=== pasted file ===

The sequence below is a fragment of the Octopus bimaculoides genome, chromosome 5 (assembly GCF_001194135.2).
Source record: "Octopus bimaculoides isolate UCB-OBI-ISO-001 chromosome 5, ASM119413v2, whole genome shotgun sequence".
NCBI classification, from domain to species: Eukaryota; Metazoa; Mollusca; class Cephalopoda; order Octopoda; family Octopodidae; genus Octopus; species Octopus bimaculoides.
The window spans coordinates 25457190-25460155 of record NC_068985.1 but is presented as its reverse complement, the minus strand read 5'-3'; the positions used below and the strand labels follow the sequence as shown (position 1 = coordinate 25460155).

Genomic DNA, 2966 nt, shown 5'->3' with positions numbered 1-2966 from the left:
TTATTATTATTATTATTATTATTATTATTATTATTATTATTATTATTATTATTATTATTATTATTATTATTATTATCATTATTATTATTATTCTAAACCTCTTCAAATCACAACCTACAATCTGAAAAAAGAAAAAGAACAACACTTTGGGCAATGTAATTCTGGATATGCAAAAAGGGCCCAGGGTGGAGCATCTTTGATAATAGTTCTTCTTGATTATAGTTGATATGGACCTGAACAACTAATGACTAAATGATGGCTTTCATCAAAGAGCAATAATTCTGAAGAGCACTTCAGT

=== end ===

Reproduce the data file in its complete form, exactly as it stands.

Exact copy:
The sequence below is a fragment of the Octopus bimaculoides genome, chromosome 5 (assembly GCF_001194135.2).
Source record: "Octopus bimaculoides isolate UCB-OBI-ISO-001 chromosome 5, ASM119413v2, whole genome shotgun sequence".
NCBI classification, from domain to species: Eukaryota; Metazoa; Mollusca; class Cephalopoda; order Octopoda; family Octopodidae; genus Octopus; species Octopus bimaculoides.
The window spans coordinates 25457190-25460155 of record NC_068985.1 but is presented as its reverse complement, the minus strand read 5'-3'; the positions used below and the strand labels follow the sequence as shown (position 1 = coordinate 25460155).

Genomic DNA, 2966 nt, shown 5'->3' with positions numbered 1-2966 from the left:
TTATTATTATTATTATTATTATTATTATTATTATTATTATTATTATTATTATTATTATTATTATTATTATTATTATCATTATTATTATTATTCTAAACCTCTTCAAATCACAACCTACAATCTGAAAAAAGAAAAAGAACAACACTTTGGGCAATGTAATTCTGGATATGCAAAAAGGGCCCAGGGTGGAGCATCTTTGATAATAGTTCTTCTTGATTATAGTTGATATGGACCTGAACAACTAATGACTAAATGATGGCTTTCATCAAAGAGCAATAATTCTGAAGAGCACTTCAGT